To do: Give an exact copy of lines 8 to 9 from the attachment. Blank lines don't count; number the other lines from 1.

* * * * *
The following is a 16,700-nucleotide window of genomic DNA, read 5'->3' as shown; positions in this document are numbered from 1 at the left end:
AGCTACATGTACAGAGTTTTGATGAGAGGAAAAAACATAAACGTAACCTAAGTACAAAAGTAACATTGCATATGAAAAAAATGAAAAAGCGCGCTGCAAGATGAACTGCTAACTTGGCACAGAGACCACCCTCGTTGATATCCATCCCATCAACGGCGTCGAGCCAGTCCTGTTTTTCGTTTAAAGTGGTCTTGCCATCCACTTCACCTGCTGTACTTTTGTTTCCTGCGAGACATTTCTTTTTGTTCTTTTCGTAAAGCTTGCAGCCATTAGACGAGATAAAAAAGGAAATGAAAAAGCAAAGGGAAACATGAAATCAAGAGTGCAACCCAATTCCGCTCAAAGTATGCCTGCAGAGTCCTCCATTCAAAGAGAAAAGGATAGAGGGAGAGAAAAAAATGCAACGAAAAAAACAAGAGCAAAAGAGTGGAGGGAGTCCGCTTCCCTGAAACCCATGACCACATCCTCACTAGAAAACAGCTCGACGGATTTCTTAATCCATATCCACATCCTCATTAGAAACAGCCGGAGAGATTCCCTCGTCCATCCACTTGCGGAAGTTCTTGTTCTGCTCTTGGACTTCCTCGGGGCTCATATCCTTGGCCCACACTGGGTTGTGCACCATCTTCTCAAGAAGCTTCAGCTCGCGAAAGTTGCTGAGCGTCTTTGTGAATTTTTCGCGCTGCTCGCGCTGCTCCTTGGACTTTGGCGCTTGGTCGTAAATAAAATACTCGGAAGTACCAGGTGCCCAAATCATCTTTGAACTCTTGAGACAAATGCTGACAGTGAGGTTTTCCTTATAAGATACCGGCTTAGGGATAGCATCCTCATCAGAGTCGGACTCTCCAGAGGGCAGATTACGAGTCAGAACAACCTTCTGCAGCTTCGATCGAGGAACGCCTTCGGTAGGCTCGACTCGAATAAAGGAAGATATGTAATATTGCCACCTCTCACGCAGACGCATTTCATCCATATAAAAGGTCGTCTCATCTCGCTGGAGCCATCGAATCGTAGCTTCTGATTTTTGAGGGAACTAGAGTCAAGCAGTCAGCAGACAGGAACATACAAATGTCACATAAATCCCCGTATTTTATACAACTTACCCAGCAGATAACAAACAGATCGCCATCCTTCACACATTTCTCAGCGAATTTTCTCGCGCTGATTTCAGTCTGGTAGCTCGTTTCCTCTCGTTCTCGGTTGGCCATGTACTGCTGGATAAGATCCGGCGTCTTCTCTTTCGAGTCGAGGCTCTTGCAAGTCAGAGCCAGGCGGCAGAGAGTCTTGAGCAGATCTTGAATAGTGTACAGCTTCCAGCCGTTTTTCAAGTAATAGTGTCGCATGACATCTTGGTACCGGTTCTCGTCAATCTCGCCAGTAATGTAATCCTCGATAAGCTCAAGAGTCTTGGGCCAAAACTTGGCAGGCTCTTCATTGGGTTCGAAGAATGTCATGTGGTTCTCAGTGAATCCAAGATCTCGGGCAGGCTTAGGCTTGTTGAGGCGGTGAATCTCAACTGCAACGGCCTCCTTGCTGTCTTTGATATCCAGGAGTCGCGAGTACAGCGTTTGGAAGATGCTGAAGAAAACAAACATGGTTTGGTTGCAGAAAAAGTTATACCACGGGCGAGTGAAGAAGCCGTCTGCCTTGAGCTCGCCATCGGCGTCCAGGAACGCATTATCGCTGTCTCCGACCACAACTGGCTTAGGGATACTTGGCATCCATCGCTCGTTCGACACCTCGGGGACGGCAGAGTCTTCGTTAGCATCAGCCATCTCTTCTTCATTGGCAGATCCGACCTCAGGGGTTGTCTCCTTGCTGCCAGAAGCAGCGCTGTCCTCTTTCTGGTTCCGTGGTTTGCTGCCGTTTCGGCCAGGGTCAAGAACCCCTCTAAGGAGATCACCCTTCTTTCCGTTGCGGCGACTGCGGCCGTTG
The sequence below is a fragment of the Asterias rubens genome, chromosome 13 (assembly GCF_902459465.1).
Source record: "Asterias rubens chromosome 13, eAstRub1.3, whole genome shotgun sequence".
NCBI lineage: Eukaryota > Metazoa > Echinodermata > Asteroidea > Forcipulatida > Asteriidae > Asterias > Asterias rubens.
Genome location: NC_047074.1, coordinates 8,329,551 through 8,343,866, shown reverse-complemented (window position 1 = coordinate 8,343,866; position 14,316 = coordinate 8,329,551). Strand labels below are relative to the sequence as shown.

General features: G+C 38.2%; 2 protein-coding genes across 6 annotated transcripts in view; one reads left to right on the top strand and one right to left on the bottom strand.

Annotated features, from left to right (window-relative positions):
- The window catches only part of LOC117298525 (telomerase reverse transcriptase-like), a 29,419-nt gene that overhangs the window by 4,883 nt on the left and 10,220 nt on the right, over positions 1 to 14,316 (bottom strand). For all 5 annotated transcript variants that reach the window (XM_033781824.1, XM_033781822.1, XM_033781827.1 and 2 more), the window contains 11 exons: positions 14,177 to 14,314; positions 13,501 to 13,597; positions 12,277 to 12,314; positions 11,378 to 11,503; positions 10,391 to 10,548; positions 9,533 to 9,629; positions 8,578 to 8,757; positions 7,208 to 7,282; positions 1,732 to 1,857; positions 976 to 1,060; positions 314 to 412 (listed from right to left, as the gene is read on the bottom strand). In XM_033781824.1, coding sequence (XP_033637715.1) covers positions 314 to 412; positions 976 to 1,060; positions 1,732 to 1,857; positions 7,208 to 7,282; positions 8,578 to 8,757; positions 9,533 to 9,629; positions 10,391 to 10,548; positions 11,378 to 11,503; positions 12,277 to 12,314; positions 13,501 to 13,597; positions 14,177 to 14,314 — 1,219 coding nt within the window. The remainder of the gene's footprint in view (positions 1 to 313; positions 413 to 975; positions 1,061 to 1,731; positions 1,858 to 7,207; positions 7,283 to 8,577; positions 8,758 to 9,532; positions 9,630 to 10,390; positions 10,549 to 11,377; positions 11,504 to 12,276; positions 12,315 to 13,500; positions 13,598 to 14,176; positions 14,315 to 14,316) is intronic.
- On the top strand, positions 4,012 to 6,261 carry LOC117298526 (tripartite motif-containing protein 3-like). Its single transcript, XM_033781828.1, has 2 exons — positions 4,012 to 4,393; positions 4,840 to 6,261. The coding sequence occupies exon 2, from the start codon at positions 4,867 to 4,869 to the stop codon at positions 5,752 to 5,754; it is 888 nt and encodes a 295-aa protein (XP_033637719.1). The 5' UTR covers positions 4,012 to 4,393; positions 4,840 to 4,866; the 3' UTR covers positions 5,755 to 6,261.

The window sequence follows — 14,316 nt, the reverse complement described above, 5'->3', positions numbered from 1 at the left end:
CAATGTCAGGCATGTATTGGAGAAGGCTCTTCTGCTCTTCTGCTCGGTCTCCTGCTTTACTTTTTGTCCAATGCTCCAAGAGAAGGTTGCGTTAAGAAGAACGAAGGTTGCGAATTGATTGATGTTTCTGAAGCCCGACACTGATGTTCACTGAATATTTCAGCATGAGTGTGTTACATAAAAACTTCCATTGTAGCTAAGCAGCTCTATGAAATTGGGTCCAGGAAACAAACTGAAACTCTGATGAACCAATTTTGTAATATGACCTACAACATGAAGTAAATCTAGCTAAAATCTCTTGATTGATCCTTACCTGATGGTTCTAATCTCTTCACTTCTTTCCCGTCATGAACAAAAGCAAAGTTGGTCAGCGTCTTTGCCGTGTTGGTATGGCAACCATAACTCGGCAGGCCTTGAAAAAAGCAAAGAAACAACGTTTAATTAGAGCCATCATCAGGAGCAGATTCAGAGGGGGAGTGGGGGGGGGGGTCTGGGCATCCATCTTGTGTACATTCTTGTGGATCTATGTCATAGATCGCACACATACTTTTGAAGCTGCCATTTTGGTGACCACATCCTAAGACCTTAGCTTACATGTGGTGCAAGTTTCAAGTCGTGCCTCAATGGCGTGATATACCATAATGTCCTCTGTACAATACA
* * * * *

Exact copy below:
Annotated features, from left to right (window-relative positions):
- The window catches only part of LOC117298525 (telomerase reverse transcriptase-like), a 29,419-nt gene that overhangs the window by 4,883 nt on the left and 10,220 nt on the right, over positions 1 to 14,316 (bottom strand). For all 5 annotated transcript variants that reach the window (XM_033781824.1, XM_033781822.1, XM_033781827.1 and 2 more), the window contains 11 exons: positions 14,177 to 14,314; positions 13,501 to 13,597; positions 12,277 to 12,314; positions 11,378 to 11,503; positions 10,391 to 10,548; positions 9,533 to 9,629; positions 8,578 to 8,757; positions 7,208 to 7,282; positions 1,732 to 1,857; positions 976 to 1,060; positions 314 to 412 (listed from right to left, as the gene is read on the bottom strand). In XM_033781824.1, coding sequence (XP_033637715.1) covers positions 314 to 412; positions 976 to 1,060; positions 1,732 to 1,857; positions 7,208 to 7,282; positions 8,578 to 8,757; positions 9,533 to 9,629; positions 10,391 to 10,548; positions 11,378 to 11,503; positions 12,277 to 12,314; positions 13,501 to 13,597; positions 14,177 to 14,314 — 1,219 coding nt within the window. The remainder of the gene's footprint in view (positions 1 to 313; positions 413 to 975; positions 1,061 to 1,731; positions 1,858 to 7,207; positions 7,283 to 8,577; positions 8,758 to 9,532; positions 9,630 to 10,390; positions 10,549 to 11,377; positions 11,504 to 12,276; positions 12,315 to 13,500; positions 13,598 to 14,176; positions 14,315 to 14,316) is intronic.